This is last week’s diary and very late I am afraid – last week was a bit hectic (unless it was just normal and I am getting old!).
I walked June up the curled up road with both of us wearing breakfast bowls for shoes. I left her at the door in a gate and walked back home carrying a splinter as large as a tree. I later sculpted this into the likeness of the Virgin Mary holding a Barbie doll – I signed it with a feather from a pet moa which I had christened the New Zealand rugby team and then climbed down one of the well known board game snakes while giraffes climbed up the ladders to reach the tops of trees. Finding I had three hands I put two in pockets and signed my name on a football hat with the third just before a young emissary of the magic mirror people came along and kicked it – in her world pipes smoke old men and the sky turns blue at sunset.
I tried to get back to sleep after waking with a big cat sat on my chest (I think it was a mountain lion as it was wearing a square patterned shirt) and finding the curtains resembled a hand maiden of Cleopatra cleaning out a commode. June had become a sizable section of the South Downs National Park with a picturesque formation of white clouds floating just above her head – she had always thought out loud in her sleep. I conjured up a scene for a play I will never write where a demon frantically searches for the stopcock after hell gets flooded and then decided to get up. A twenty millimetre cannon was attached to the top of my head and my fingers had been transformed into lasers as I went downstairs reciting the first words uttered by our earliest ancestor: apparently it was help!
June went to town dressed in spent matchsticks and astride a giant white swan that our neighbour keeps tethered in his back garden – this is the neighbour who opens his mouth and a cavalcade of small cars drive out (they are then invariably frightened off by a cinema usherette with torch lights instead of eyes who lives in the garden shed). As June shrunk in size on the decidedly urban page which doubles as a shopping list I gathered up my countryside clothes and balanced on top of a semiquaver from a forgotten manuscript; I fell off half way through the main melody only to be then knocked over by the counterpoint. By the time June had returned home with a slither of landscape caught in her coat I had pushed my hands into a bucket of wet sand and my feet had got a bit part in a spaghetti western.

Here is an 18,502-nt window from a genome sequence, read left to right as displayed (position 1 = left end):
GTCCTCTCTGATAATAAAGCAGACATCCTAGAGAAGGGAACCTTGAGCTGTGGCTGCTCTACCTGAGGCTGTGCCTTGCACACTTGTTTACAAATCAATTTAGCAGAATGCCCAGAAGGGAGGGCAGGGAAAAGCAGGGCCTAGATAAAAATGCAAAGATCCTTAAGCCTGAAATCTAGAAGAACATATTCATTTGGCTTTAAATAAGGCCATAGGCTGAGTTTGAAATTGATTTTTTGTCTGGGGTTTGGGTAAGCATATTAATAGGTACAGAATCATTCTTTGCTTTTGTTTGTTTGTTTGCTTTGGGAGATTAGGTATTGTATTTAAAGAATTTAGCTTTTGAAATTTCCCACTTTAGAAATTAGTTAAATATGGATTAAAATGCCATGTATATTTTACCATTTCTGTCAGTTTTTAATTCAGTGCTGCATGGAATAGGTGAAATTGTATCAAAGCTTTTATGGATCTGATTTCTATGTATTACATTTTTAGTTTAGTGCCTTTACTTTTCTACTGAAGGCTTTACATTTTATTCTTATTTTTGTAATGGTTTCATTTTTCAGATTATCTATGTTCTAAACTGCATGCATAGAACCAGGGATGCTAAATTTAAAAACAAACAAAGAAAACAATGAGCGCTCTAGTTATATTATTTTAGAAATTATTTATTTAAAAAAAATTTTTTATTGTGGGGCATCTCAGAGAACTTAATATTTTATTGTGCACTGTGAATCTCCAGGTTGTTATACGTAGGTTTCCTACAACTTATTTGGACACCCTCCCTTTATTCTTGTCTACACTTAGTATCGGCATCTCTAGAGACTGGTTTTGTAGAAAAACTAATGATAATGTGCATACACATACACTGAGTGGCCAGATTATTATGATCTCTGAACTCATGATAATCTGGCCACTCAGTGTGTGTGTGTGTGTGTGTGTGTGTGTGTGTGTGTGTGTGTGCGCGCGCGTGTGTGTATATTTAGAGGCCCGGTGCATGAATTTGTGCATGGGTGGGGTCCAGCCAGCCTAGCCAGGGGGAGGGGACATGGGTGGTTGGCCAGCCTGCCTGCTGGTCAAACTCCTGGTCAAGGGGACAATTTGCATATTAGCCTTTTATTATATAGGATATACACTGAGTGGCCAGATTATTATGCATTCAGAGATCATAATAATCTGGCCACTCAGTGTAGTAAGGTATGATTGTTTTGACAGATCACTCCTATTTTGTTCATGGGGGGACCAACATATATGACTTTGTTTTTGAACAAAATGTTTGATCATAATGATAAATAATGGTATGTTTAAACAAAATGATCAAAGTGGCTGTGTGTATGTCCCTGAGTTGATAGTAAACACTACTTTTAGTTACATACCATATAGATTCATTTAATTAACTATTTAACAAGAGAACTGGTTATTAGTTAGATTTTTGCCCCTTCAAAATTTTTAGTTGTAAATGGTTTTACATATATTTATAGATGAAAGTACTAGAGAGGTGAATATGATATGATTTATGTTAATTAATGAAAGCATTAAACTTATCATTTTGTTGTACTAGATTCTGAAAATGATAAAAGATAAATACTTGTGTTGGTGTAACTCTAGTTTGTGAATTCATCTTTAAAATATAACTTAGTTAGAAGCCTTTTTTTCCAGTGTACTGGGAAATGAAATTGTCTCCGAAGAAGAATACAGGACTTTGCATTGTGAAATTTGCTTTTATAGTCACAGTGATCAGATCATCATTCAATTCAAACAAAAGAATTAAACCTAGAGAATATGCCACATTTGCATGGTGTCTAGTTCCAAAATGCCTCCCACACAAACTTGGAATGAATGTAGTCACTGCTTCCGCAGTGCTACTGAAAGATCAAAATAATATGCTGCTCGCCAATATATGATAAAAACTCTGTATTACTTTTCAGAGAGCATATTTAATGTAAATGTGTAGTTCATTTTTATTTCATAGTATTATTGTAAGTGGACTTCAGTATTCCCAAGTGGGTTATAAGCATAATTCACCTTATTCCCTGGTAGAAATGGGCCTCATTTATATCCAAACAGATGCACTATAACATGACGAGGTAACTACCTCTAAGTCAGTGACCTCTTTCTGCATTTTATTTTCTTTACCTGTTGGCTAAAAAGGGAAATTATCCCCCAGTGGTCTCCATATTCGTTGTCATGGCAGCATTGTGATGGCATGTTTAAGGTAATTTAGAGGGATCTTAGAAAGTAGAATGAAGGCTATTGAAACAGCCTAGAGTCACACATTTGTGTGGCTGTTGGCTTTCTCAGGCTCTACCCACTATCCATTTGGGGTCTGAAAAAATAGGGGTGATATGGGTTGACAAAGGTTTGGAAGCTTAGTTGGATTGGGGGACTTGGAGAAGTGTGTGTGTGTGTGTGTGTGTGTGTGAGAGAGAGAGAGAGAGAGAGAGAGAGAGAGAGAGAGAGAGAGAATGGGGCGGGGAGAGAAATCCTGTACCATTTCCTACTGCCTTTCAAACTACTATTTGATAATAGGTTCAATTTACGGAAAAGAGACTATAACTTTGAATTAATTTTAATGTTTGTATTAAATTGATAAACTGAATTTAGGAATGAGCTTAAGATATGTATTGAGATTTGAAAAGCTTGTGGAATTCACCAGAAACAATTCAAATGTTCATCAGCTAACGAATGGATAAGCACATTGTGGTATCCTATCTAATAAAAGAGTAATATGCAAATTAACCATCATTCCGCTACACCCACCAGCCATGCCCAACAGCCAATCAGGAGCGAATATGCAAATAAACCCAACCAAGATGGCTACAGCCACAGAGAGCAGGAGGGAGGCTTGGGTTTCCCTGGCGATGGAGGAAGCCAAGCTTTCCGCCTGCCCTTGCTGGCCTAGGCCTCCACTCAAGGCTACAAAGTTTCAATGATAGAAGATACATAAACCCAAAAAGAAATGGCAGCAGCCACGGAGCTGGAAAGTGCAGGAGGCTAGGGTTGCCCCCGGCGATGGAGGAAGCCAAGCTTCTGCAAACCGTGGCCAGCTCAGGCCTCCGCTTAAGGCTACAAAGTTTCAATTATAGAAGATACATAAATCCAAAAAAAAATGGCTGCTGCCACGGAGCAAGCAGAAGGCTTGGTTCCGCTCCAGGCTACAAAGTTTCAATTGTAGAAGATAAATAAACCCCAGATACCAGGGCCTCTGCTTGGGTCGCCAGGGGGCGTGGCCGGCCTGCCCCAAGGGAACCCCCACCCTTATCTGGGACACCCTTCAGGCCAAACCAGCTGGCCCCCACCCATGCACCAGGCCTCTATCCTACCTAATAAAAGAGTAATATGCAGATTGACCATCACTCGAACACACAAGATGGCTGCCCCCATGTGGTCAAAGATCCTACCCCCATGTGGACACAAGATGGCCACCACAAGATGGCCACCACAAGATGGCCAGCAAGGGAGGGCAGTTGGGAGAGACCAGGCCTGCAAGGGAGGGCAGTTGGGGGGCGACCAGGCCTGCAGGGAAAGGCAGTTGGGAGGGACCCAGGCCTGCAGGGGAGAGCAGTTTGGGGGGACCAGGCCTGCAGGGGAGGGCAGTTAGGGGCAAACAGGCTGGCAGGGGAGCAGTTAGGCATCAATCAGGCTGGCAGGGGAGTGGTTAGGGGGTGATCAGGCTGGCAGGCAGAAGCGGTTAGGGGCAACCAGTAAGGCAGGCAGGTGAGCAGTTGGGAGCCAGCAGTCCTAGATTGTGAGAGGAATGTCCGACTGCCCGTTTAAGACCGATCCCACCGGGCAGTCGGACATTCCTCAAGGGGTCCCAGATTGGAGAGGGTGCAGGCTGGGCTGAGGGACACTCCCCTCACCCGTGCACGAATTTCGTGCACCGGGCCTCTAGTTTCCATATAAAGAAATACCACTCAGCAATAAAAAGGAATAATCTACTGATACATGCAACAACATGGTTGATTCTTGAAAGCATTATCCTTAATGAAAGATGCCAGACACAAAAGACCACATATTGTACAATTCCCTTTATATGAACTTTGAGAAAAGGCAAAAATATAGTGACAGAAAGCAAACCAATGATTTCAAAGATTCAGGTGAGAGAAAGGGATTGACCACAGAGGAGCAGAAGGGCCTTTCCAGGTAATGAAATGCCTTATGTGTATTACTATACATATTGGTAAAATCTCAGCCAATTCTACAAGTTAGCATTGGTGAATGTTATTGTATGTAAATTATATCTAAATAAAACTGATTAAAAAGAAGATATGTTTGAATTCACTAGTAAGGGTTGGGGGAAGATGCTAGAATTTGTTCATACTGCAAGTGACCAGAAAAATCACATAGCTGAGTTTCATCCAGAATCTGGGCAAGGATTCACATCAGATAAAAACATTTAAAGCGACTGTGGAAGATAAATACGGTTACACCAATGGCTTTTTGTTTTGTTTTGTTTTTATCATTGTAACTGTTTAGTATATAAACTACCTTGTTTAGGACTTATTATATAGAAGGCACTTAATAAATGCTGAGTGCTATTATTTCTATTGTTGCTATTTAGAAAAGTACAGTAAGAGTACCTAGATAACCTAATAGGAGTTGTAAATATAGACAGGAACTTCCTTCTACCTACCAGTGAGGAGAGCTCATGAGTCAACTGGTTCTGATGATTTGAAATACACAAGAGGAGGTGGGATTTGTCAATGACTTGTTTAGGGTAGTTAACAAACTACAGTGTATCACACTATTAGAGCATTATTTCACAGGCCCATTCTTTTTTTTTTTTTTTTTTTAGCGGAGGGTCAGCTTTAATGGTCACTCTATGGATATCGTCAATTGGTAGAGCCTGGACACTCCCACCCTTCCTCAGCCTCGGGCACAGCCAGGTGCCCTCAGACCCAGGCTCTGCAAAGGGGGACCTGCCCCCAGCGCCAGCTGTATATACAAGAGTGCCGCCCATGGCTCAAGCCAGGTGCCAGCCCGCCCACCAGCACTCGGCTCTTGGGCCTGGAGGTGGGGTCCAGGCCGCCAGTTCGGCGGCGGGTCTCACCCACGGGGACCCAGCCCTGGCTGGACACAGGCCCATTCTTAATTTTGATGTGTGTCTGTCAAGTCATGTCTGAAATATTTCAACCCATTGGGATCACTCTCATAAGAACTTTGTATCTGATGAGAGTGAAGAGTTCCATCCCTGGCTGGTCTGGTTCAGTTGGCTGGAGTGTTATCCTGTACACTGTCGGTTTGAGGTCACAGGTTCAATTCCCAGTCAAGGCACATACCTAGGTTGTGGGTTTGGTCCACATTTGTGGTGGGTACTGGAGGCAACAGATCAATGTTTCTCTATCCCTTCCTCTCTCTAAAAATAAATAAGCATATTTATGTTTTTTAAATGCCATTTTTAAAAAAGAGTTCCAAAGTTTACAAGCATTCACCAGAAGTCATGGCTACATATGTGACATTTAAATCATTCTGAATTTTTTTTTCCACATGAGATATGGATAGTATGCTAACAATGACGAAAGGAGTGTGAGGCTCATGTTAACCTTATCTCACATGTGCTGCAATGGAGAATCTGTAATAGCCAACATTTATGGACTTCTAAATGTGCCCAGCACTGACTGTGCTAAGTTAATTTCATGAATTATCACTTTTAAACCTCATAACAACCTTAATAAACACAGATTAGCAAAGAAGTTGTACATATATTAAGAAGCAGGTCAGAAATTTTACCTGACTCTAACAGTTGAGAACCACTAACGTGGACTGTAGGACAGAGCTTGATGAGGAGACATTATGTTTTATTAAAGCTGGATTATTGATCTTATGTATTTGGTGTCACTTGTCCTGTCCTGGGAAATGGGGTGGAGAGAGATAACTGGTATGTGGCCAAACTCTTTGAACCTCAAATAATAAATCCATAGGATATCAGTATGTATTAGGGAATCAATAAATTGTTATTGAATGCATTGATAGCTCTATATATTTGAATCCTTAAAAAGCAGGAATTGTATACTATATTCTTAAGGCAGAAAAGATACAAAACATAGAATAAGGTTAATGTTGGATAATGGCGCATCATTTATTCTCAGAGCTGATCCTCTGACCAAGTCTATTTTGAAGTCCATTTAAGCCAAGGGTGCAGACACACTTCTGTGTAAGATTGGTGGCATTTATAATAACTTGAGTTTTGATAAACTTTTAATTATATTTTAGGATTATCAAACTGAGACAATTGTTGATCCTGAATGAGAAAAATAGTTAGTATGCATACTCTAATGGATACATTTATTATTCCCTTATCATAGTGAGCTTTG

I watched June go out, my hands in the air like the god of all four winds stuck in the fifth dimension. After a breakfast sat before a cyclops Poppy and I retraced the steps of the parking meter pilgrims (before all linear movements are replaced by curved ones) and made a loop within a loop before returning home via superposed spirals. I worked within concrete clouds for a time, June contacting me with a gravel phone – we talked with words as fluid as wet cement. I then returned to my contradictory mythological science existence; writing about the future with the symbolic remains of extinct organisms. I wondered again about time loops and spirals with an image in my head of dinosaurs mulling over the imprint of a computer found in a newly exposed rock face.
I had to leave the house early although this time June got up before me. She had covered herself with wallpaper and was trying on family photographs to see which one best suited her. I covered my face in emulsion paint and dripped a line to the bus stop. As I boarded the gasping for breath bus I noticed that the collared doves where perched apart. After a stop on a military side drum I found my way to my childhood home – all the houses had letters of the Greek alphabet instead of numbers. I waved to the gamma ray lady before meeting the Zeus person in the Epsilon house. We made small talk in a very large space and then both said goodbye to the walls (all but one wall ignored us and talked instead to the ceiling).
June and I got up, for once, together; I had my breakfast in the tumble dryer while she sat in the fridge – coming out moments before an intercity express train hurtled through it on its way to an unknown microwave oven in London. Inside the carriage a robot child touched the dial of its valve radio ancestor and the train guard pulled back the still growing beard of King Henry the Eighth before it got stuck in the emergency alarm chain – the man dressed in grey put a y in a noughts and crosses game. As the light dimmed I plugged in a candle while watching an Eighteenth Century farmer take his livestock to market on the edge of a Twenty First Century town. I pushed a bouquet of flowers inside an old fashioned television and June tuned a cooking apple to the country and western channel.
I got up too early and found June coiled into a spring inside a fob watch case; I had a breakfast in a caddy field watching faces emerge from the water and rise upwards, their lips imitating fish mouths – I noticed the little girl in a large dress was clapping from the safety of a history book (I was surprised to find it was written in prehistory). After jumping up and down inside a glass jar, June and I went out for a plastic bag dinner. We took the healing snake route to town after we found the inn on horseback was full. We found a restaurant in a snail shell (with red lip windows and unhearing ears for doors) and then waited too long for our meal. We came home together (June normally takes a diversion down shopping aisles) followed by antelope royalty effortlessly jumping between the clouds.